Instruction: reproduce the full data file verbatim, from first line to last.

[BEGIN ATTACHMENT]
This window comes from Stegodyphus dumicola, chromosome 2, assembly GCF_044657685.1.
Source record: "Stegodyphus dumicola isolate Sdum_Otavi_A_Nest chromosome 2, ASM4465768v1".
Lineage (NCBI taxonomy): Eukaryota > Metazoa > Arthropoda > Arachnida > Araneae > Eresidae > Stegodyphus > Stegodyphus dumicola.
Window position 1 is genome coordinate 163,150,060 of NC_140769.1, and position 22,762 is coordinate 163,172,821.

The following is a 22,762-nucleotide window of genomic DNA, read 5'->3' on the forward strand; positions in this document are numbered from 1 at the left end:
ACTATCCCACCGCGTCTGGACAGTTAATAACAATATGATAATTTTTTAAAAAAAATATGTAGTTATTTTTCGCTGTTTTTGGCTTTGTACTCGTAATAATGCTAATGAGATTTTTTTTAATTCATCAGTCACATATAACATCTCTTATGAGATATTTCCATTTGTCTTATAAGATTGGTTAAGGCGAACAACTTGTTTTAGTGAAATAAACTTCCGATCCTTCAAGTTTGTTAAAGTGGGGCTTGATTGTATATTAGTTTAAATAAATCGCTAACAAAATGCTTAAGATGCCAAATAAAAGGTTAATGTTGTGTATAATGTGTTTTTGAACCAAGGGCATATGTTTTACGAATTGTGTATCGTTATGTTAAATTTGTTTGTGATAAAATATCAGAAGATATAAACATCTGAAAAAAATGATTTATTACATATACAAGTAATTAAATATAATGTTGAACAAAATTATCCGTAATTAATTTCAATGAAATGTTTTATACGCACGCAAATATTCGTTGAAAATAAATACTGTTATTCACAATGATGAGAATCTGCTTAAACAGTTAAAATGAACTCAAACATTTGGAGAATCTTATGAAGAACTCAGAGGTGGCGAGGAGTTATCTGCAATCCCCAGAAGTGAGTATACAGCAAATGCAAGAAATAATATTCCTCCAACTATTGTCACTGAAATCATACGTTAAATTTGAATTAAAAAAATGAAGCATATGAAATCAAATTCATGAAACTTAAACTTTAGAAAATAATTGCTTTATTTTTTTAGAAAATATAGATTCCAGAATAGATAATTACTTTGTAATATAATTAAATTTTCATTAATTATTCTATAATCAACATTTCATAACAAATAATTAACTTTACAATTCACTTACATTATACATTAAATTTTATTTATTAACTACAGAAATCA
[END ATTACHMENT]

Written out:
This window comes from Stegodyphus dumicola, chromosome 2, assembly GCF_044657685.1.
Source record: "Stegodyphus dumicola isolate Sdum_Otavi_A_Nest chromosome 2, ASM4465768v1".
Lineage (NCBI taxonomy): Eukaryota > Metazoa > Arthropoda > Arachnida > Araneae > Eresidae > Stegodyphus > Stegodyphus dumicola.
Window position 1 is genome coordinate 163,150,060 of NC_140769.1, and position 22,762 is coordinate 163,172,821.

The following is a 22,762-nucleotide window of genomic DNA, read 5'->3' on the forward strand; positions in this document are numbered from 1 at the left end:
ACTATCCCACCGCGTCTGGACAGTTAATAACAATATGATAATTTTTTAAAAAAAATATGTAGTTATTTTTCGCTGTTTTTGGCTTTGTACTCGTAATAATGCTAATGAGATTTTTTTTAATTCATCAGTCACATATAACATCTCTTATGAGATATTTCCATTTGTCTTATAAGATTGGTTAAGGCGAACAACTTGTTTTAGTGAAATAAACTTCCGATCCTTCAAGTTTGTTAAAGTGGGGCTTGATTGTATATTAGTTTAAATAAATCGCTAACAAAATGCTTAAGATGCCAAATAAAAGGTTAATGTTGTGTATAATGTGTTTTTGAACCAAGGGCATATGTTTTACGAATTGTGTATCGTTATGTTAAATTTGTTTGTGATAAAATATCAGAAGATATAAACATCTGAAAAAAATGATTTATTACATATACAAGTAATTAAATATAATGTTGAACAAAATTATCCGTAATTAATTTCAATGAAATGTTTTATACGCACGCAAATATTCGTTGAAAATAAATACTGTTATTCACAATGATGAGAATCTGCTTAAACAGTTAAAATGAACTCAAACATTTGGAGAATCTTATGAAGAACTCAGAGGTGGCGAGGAGTTATCTGCAATCCCCAGAAGTGAGTATACAGCAAATGCAAGAAATAATATTCCTCCAACTATTGTCACTGAAATCATACGTTAAATTTGAATTAAAAAAATGAAGCATATGAAATCAAATTCATGAAACTTAAACTTTAGAAAATAATTGCTTTATTTTTTTAGAAAATATAGATTCCAGAATAGATAATTACTTTGTAATATAATTAAATTTTCATTAATTATTCTATAATCAACATTTCATAACAAATAATTAACTTTACAATTCACTTACATTATACATTAAATTTTATTTATTAACTACAGAAATCA